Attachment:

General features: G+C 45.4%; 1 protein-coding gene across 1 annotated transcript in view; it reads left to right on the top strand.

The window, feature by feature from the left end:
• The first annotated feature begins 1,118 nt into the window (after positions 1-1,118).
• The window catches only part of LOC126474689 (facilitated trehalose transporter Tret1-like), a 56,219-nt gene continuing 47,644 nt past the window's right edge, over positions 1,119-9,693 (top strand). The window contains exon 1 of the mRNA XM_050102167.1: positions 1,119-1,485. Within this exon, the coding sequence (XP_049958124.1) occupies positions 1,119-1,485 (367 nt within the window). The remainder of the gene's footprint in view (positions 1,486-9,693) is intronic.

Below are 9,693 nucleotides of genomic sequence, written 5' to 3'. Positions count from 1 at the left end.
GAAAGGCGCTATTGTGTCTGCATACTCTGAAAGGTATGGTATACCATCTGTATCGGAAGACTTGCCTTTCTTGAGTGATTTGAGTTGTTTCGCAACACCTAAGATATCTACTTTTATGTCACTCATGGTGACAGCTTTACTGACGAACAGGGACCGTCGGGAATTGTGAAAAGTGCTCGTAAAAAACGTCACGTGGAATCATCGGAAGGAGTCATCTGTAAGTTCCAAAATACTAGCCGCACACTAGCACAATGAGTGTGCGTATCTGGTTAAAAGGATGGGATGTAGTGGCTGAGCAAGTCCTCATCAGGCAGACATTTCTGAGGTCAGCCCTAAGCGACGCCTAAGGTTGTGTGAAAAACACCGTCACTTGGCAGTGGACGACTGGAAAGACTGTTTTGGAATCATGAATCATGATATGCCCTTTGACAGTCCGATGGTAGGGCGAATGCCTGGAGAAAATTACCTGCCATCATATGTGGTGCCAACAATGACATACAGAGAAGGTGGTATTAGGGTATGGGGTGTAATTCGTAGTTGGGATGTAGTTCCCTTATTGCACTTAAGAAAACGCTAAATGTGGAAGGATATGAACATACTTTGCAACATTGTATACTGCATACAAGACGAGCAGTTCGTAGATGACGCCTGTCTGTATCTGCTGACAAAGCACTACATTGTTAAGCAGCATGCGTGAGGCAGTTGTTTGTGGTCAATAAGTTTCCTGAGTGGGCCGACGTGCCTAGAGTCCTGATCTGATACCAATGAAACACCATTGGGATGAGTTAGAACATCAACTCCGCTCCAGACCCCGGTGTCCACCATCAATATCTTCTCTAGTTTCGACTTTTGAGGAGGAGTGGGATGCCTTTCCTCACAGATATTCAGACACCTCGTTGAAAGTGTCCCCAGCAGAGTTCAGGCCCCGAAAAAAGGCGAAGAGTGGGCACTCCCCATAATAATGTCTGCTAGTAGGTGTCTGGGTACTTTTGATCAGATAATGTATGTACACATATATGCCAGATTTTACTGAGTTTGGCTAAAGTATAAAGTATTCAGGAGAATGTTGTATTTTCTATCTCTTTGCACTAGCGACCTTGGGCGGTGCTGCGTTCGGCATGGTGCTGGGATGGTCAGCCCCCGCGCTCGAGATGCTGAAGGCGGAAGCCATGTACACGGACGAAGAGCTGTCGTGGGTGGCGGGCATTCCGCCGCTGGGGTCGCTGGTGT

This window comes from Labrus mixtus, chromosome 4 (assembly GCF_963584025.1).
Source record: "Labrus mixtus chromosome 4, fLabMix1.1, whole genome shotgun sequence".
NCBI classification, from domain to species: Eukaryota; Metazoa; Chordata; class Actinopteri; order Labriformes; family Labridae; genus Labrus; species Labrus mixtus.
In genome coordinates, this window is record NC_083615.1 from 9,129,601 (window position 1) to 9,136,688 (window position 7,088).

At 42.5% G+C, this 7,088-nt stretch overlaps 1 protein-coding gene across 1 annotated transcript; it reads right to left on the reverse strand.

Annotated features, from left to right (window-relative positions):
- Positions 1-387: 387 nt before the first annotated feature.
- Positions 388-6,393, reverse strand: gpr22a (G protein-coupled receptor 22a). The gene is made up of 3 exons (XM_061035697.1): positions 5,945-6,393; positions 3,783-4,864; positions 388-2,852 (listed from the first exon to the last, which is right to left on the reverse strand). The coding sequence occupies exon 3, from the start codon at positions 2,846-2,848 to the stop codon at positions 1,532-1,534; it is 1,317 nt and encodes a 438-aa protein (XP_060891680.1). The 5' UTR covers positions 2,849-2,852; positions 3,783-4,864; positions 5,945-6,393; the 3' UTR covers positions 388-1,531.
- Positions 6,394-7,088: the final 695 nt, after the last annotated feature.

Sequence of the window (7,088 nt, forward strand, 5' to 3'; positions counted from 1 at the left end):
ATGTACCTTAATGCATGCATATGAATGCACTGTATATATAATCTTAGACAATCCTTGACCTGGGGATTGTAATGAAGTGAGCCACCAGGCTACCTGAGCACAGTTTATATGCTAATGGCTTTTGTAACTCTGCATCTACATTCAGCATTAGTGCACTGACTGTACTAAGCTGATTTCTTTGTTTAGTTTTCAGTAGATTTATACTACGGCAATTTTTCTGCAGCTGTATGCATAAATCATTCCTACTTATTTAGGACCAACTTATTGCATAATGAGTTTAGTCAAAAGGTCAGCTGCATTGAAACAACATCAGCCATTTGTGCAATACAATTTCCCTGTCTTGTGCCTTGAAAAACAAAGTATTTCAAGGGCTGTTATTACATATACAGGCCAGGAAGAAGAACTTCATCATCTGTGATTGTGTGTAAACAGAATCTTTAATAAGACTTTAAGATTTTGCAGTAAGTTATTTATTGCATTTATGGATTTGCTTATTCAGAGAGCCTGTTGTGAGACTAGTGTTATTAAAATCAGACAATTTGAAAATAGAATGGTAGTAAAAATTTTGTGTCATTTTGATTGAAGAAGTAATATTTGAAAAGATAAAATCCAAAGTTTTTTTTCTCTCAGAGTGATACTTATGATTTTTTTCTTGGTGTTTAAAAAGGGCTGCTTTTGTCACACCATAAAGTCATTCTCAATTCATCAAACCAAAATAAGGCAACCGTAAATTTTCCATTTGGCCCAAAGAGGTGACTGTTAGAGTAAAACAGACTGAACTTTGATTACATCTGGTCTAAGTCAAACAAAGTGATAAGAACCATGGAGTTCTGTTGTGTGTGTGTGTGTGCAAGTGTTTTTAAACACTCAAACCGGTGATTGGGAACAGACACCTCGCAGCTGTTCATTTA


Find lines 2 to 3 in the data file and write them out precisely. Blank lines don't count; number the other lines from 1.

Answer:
The window, feature by feature from the left end:
• The first annotated feature begins 1,118 nt into the window (after positions 1-1,118).